Iowa Soil Temperatures Available Online To Help Make Planting Decisions

Iowa Soil Temperatures Available Online To Help Make Planting Decisions

It's tempting to get into fields as soon as top 3 inches are suitable, but consider what's happening further down in soil profile.

Iowa State University Extension agronomists are concerned that the air temperature is warming up but farmers will jump the gun and start fieldwork and planting corn before soils are ready. If you get into fields too early on wet soils, you risk causing soil compaction problems that could create issues with root systems later on.

PATIENCE PAYS OFF: Patience is a scarce commodity at planting time. But don't get into fields before the ground is ready. If heavy equipment is pressing down against frozen ground down in the soil profile, the soil compaction problem is aggravated.

"It's tempting to get out there as soon as the top few inches of soil are ready, but you need to consider what's happening further down in the soil profile," says Mark Johnson, an ISU Extension field agronomist in central Iowa. "If heavy equipment is pressing down against frozen ground below, soil compaction will be enhanced in the area between the upper worked area and the hard frozen area. This spring, working the ground as little as possible will most likely pay dividends."

Another question he's getting from farmers concerns when to terminate cover crops prior to planting corn and soybeans this spring. "If you have cover crops on your land, be sure to work on terminating the acres going to corn first," says Johnson. "Killing a cover crop at least 10 days ahead of corn planting is best. Termination ahead of soybean planting is not as necessary. In fact, you can terminate all the way up to and including preemergence of the beans without concern for yield penalty."

 Patience is a scarce commodity at planting time
"You should plant corn after soil temperatures have risen above 50 degrees F and weather forecasts ensure that warm weather continues," advises Mark Licht, another ISU Extension field agronomist. "Remember to stay patient when it comes to planting so you can avoid the planting mistakes that would haunt your crop throughout the growing season."


Soil temperatures for each county in Iowa are available at Iowa State Mesonet and Ag Weather facts along with other weather information. That includes soil moisture readings for the network locations in Iowa that have the new weather stations installed. Those stations have sensors which measure moisture content in the top 5 feet of soil.

Early planting date for crop insurance replant coverage
Keep in mind the crop insurance "early planting date" to qualify your corn for replant coverage. That's April 11 for Iowa, says Kevin Erickson, crop insurance specialist with USDA's Risk Management Agency at the St. Paul regional RMA office, which covers Iowa, Minnesota and Wisconsin.

If you plant corn in Iowa on April 11 or thereafter, you'll qualify for replant coverage if you have crop insurance. However, if you plant corn earlier than April 11 and end up having to replant the crop later, you'll have to pay for the replanting yourself, says Erickson. Your corn crop will be covered by crop insurance for other indemnity claims that you have coverage on, but you will not receive payment for replanting, if your original planting date is earlier than April 11.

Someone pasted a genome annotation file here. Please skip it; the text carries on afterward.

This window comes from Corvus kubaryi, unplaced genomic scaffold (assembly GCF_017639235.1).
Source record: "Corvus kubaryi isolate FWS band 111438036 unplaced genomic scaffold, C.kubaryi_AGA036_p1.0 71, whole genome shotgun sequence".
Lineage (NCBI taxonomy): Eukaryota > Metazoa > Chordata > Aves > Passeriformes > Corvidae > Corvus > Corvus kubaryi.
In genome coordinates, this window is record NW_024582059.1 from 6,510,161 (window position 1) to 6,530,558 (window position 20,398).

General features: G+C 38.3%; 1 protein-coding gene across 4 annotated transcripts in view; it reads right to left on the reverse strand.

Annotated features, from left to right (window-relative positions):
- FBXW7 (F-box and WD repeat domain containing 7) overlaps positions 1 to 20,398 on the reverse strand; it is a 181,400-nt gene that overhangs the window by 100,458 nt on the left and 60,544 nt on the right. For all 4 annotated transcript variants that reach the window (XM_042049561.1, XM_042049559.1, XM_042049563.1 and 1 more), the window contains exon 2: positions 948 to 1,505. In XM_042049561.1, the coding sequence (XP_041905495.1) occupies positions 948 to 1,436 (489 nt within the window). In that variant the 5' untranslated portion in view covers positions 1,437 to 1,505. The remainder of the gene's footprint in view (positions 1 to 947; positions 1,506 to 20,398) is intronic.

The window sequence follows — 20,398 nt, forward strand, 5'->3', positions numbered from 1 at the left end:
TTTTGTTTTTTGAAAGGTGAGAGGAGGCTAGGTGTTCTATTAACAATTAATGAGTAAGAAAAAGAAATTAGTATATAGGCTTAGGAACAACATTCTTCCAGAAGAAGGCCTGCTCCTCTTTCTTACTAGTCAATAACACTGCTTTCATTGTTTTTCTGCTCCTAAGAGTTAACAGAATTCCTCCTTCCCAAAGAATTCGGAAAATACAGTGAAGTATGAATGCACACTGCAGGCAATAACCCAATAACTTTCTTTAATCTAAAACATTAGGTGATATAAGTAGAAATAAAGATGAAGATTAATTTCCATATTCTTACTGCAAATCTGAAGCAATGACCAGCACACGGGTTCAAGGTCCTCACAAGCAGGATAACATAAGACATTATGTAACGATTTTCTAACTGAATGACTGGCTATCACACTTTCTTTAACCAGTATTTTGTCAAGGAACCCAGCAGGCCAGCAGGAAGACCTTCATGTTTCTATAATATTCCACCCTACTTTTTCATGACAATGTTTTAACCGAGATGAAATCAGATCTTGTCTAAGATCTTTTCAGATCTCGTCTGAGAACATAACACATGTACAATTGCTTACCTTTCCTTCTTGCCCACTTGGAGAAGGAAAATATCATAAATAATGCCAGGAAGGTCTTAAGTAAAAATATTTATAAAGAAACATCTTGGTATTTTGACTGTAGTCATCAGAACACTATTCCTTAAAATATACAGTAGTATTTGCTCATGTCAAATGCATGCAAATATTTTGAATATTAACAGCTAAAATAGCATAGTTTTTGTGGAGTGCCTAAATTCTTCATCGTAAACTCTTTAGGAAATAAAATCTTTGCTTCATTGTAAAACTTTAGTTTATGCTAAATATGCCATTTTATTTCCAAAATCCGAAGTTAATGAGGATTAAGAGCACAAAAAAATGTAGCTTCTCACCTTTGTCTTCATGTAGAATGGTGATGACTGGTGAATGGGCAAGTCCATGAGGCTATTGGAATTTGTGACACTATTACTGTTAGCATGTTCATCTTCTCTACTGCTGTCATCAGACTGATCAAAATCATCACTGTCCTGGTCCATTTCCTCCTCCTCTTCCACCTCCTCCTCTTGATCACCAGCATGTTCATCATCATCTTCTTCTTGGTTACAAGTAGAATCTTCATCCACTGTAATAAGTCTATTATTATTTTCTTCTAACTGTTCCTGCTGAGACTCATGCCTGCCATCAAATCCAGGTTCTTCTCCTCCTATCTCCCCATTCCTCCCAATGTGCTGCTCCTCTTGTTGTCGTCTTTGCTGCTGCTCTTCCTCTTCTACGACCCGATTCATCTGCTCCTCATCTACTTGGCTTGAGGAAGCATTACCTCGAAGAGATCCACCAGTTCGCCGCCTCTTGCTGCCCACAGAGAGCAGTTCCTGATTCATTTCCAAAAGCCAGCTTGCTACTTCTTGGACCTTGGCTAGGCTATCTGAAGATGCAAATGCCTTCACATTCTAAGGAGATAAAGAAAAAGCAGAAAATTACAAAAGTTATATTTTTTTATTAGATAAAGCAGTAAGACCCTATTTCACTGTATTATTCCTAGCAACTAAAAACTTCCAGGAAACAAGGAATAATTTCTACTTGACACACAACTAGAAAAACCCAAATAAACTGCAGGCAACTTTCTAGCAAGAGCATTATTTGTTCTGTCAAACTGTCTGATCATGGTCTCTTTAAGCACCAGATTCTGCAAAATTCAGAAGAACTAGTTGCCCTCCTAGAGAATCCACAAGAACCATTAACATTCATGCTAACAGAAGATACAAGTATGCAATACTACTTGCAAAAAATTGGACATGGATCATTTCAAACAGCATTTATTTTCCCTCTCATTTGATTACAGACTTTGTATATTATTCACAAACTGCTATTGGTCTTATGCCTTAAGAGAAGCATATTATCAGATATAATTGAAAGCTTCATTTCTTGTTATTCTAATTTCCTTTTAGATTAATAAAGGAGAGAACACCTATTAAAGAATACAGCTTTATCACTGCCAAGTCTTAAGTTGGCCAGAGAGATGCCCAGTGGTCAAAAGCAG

For soybeans, the early planting date for crop insurance purposes is April 21, says Erickson. If you are in Iowa and plant beans earlier than April 21, you will not be covered by the replant provision of crop insurance.

Can rain soak in if frost is still deeper in soil profile?
This past winter was so cold that frost formed as deep as 6 or 7 feet in the ground in some areas of Iowa. Rain in early spring will help take some of the frost out but the rain likely won't contribute much, if any, to soil moisture replenishment, says Licht. Spring rains, like spring snowmelt, doesn't add much to soil moisture reserves because the frost prohibits downward infiltration. In fact, while early spring rains can help take out frost, it often leads to tremendous amounts of surface water runoff and soil erosion. The best case scenario is to get the frost out with warmer weather and then get some moderate rains to replenish the soil moisture profile.


In northwest Iowa, soil has thawed a little during the past week, says Paul Kassel, ISU Extension field agronomist at Spencer. Frozen soils in some areas are extending into spring, and farmers are concerned cool soil may limit early season root growth. "The solution for frozen soil down in the soil profile is a week of warm rain. I'm not sure how we order warm rain instead of cool rain, but I'm optimistic warm spring temperatures will also help thaw the soil out," he says.

Much of Iowa still needs soil moisture recharge
One thing the very cold winter didn't do was break the drought. Much of Iowa still needs a recharge of reserve subsoil moisture, says Clarke McGrath, ISU Extension field agronomist at Harlan in western Iowa.

Taking a look at the drought monitor website you can see that most of Iowa currently ranges from abnormally dry to a few areas of severe drought with a majority of the state in a moderate drought. "We often catch up in the spring, as rain recharges soil moisture supplies, but that brings on another set of challenges," says McGrath. "No matter what this spring's weather will challenge us with, Iowa's farmers and retailers always get the job done and done well on the vast majority of our acres. Be safe this spring and don't get in too big of a hurry."

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